Pick It Up!

A 2D side-scrolling crafter/gatherer for PC focused on turning item pickup mechanics into fun gameplay with the theme of discovery. Made in GameMaker Studio 2, designed and scripting the game in GML, and used Adobe Illustrator for art assets.

Pick It Up! is a prototype where I learned a bunch of important lessons when it comes to game design and project planning. 

Overview

Pick It Up! was originally developed in late 2017, with the initial goal of making a super small feature-complete game that I could sell. I later stopped working on it  in February 2018 in favor of working on the Global Game Jam project I had developed, called Galour. 

I picked up the project again in January 2019 with the same goal of developing it to a state that it could be sold, and to sharpen my skills as a game designer. Development was solid for the first few months, then lost some steam after so much to design in the game that I had gotten overwhelmed. 

Team Size: Solo

Platforms: Windows PC
Tools Used: Game Maker Studio 2, Adobe Illustrator

An overwhelming project

With the amount of content that I had envisioned for the game, there was no way I was capable of developing everything AND meeting the deadline by the end of the year. At this point I had never heard of an "idea parking lot", so I had included all the ideas I came up with into the design of the game. 

Realizing this, I stripped the game idea down to its core components: Gathering items, using items, and crafting items. My original idea for crafting was you could use 2 or 3 ingredients to craft, at a special work station in the main hub. After my strip-down of the game, I simplified this to just two ingredients. The number of areas in the game were brought down to just 3, removing the hub and only have the starting area, a new area, and a final area. 

The whole purpose of this simplification was to meet the goal I set for myself: to get this game to a publishable state in 12 months. Working a full-time job and working on this in my spare time doesn't leave me with much time to develop, so it would be better to make a higher-quality product of shorter length. Leaving less for me to quality-check and play test would give me lots more time to achieve other things like marketing, and quality-of-life features.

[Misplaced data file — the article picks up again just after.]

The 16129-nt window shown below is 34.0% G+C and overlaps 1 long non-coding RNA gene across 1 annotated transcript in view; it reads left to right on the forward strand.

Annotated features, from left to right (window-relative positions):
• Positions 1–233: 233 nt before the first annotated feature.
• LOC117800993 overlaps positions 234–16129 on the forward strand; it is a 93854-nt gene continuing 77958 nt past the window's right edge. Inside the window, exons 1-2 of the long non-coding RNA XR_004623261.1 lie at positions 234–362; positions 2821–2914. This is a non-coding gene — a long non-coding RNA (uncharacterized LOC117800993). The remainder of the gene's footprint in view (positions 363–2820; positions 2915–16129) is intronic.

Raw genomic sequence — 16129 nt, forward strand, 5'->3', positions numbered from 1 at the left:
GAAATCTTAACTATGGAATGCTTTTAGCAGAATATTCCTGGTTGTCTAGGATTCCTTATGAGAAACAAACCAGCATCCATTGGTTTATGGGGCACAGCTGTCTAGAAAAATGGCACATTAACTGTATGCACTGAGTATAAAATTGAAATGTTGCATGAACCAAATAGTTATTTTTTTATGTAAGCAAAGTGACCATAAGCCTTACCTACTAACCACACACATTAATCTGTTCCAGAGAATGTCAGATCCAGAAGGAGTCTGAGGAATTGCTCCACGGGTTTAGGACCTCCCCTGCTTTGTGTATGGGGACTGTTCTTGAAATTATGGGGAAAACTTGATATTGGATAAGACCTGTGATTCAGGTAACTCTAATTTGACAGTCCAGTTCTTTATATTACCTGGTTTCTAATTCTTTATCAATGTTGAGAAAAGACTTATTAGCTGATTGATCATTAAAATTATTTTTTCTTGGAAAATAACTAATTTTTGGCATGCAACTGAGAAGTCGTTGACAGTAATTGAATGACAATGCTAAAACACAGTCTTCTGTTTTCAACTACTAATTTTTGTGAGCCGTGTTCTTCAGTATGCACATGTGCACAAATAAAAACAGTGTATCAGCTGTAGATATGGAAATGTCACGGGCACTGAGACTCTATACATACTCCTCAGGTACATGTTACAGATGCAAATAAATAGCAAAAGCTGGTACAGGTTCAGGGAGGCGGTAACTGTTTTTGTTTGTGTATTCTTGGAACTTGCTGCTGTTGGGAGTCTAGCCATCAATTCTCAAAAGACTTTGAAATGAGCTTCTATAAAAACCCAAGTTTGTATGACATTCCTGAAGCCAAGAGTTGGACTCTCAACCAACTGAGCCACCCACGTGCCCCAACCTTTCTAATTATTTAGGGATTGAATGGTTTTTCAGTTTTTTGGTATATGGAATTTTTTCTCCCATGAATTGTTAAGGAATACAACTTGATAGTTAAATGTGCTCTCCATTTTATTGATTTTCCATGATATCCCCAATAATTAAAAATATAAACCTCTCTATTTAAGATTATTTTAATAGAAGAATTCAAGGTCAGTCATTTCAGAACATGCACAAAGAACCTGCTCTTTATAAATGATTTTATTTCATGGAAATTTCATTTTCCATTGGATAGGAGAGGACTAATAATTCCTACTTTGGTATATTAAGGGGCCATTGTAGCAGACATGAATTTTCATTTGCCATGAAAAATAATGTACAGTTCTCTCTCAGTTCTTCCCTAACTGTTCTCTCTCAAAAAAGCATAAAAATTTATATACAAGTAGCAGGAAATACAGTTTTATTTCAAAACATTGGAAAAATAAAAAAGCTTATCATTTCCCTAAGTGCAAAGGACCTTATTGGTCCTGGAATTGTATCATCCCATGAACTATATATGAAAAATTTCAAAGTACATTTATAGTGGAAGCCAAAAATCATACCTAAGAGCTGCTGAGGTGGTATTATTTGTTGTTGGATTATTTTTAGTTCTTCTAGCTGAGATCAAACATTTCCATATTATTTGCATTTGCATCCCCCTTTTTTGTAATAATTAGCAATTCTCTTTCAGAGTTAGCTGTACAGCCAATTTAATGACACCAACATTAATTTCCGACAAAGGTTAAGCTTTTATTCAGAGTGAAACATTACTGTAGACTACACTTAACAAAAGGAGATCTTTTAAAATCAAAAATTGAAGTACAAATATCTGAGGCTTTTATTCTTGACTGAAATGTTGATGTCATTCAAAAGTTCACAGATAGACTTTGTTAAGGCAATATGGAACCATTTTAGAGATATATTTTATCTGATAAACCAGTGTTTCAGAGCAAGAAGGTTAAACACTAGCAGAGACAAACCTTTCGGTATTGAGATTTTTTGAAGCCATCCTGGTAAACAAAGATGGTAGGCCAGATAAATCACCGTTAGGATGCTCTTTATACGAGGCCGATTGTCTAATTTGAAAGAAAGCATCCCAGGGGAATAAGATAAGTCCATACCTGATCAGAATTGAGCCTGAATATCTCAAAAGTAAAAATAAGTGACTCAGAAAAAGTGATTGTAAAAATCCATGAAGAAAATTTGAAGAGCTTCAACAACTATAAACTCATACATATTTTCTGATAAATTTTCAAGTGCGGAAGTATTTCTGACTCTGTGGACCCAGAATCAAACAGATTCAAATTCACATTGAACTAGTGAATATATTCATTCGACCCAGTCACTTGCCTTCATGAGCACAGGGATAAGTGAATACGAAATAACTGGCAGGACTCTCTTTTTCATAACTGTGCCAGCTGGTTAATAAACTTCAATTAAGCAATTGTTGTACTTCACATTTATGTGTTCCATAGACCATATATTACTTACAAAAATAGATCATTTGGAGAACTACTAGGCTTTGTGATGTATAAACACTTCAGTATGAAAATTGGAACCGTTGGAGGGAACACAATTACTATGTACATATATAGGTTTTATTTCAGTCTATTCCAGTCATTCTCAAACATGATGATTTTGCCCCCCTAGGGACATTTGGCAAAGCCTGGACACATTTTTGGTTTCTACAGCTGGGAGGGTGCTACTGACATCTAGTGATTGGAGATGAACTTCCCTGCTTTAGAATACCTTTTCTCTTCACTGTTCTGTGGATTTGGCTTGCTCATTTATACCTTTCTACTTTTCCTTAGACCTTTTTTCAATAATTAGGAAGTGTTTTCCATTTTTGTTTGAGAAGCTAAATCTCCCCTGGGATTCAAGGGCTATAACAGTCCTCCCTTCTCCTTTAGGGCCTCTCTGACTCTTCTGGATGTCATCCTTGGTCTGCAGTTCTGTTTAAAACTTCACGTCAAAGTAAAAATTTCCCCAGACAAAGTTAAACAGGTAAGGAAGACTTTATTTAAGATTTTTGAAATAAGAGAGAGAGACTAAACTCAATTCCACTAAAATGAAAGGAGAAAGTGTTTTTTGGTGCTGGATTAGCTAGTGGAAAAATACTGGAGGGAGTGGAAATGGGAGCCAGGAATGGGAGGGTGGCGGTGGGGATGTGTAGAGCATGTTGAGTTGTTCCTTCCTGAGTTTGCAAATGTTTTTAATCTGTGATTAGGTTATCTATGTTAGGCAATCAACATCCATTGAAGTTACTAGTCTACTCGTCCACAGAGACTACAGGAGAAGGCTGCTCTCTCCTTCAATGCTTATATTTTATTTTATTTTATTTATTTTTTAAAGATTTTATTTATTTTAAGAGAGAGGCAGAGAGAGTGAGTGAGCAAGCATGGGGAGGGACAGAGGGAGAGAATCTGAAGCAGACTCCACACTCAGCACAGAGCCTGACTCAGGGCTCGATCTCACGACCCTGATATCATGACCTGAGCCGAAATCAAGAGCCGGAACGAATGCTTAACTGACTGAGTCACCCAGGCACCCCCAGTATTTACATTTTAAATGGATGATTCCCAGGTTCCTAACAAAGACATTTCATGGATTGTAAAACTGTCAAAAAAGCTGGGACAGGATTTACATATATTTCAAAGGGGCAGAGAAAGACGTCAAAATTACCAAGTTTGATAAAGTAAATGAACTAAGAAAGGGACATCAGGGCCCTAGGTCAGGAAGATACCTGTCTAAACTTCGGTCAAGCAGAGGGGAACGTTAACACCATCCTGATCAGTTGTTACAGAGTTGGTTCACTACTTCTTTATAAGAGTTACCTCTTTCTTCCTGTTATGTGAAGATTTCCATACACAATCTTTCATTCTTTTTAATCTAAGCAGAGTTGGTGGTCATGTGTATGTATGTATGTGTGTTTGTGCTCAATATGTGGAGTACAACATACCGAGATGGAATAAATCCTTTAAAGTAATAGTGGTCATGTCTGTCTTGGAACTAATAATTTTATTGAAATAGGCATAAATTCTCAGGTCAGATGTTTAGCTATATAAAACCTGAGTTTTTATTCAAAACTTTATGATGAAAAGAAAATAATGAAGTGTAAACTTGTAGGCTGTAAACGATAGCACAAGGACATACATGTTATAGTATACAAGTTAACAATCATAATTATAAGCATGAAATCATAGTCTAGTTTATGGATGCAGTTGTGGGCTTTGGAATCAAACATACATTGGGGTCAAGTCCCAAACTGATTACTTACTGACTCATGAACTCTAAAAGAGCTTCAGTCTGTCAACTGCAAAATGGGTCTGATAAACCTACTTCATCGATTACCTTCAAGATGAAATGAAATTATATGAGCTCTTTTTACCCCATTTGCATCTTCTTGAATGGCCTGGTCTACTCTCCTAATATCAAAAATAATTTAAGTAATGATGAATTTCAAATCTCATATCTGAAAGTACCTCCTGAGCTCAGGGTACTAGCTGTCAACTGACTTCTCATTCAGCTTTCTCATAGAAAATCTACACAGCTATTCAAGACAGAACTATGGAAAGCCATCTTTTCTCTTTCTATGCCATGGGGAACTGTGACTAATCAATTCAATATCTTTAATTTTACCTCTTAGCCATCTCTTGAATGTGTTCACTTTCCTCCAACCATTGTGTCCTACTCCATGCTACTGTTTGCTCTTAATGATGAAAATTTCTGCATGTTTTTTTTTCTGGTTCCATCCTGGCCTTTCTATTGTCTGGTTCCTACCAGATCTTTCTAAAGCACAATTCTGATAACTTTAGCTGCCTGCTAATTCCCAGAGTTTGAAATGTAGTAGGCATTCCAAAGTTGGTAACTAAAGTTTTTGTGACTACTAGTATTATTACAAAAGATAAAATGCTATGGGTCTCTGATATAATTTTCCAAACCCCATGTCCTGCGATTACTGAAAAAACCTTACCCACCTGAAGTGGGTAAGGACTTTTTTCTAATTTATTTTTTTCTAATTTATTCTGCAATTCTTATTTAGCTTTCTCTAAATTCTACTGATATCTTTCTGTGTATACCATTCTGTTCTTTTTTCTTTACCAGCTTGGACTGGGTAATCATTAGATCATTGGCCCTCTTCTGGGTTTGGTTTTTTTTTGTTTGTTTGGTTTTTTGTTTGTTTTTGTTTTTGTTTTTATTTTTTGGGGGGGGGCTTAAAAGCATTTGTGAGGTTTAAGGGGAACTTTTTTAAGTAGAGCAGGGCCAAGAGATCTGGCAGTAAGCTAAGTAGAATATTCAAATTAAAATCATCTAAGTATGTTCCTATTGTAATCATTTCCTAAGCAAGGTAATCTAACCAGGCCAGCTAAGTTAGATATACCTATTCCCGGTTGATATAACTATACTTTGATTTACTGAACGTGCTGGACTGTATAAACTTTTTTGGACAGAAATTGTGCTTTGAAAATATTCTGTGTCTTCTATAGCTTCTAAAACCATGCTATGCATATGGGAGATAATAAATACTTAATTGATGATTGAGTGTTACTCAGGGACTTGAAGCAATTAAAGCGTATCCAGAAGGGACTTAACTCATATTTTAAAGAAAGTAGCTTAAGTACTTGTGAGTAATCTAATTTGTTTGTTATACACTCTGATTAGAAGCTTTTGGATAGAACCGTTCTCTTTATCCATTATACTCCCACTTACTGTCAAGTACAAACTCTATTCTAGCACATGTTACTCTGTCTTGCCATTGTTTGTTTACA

The development on this project taught me valuables lessons when it comes to project management, as well as game design. You need to be able to create the game you're making within the desired time frame with your current resources. 

The goal, and the lessons learned

The whole purpose of this simplification was to meet the goal I set for myself: to get this game to a publishable state in 12 months. Working a full-time job and working on this in my spare time doesn't leave me with much time to develop, so it would be better to make a higher-quality product of shorter length. Leaving less for me to quality-check and play test would give me lots more time to achieve other things like marketing, and quality-of-life features.

 

Working on this project taught me valuables lessons when it comes to project management, as well as game design. You need to be able to create the game you're making within the desired time frame with your current resources.

 

The development for this game has been put on pause for the time being. 

© Cole Beernaerts "Ray-Flower" and associated aliases

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